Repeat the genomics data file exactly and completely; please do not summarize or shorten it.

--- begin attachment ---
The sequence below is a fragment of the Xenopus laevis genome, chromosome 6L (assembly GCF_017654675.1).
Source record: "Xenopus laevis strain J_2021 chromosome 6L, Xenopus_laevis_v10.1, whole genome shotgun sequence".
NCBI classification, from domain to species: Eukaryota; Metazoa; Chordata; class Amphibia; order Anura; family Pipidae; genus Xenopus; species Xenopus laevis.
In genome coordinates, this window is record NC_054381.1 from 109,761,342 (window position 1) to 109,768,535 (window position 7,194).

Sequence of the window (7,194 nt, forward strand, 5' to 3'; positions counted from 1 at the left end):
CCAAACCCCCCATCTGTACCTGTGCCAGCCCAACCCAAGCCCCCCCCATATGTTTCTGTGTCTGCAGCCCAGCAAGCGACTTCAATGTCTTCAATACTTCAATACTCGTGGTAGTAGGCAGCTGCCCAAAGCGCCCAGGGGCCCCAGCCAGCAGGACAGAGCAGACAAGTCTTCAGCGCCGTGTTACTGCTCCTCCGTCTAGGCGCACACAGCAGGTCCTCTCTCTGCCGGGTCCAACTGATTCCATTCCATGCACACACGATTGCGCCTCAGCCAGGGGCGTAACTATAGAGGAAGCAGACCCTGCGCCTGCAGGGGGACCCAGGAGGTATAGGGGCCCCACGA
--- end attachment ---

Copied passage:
The sequence below is a fragment of the Xenopus laevis genome, chromosome 6L (assembly GCF_017654675.1).
Source record: "Xenopus laevis strain J_2021 chromosome 6L, Xenopus_laevis_v10.1, whole genome shotgun sequence".
NCBI classification, from domain to species: Eukaryota; Metazoa; Chordata; class Amphibia; order Anura; family Pipidae; genus Xenopus; species Xenopus laevis.
In genome coordinates, this window is record NC_054381.1 from 109,761,342 (window position 1) to 109,768,535 (window position 7,194).

Sequence of the window (7,194 nt, forward strand, 5' to 3'; positions counted from 1 at the left end):
CCAAACCCCCCATCTGTACCTGTGCCAGCCCAACCCAAGCCCCCCCCATATGTTTCTGTGTCTGCAGCCCAGCAAGCGACTTCAATGTCTTCAATACTTCAATACTCGTGGTAGTAGGCAGCTGCCCAAAGCGCCCAGGGGCCCCAGCCAGCAGGACAGAGCAGACAAGTCTTCAGCGCCGTGTTACTGCTCCTCCGTCTAGGCGCACACAGCAGGTCCTCTCTCTGCCGGGTCCAACTGATTCCATTCCATGCACACACGATTGCGCCTCAGCCAGGGGCGTAACTATAGAGGAAGCAGACCCTGCGCCTGCAGGGGGACCCAGGAGGTATAGGGGCCCCACGA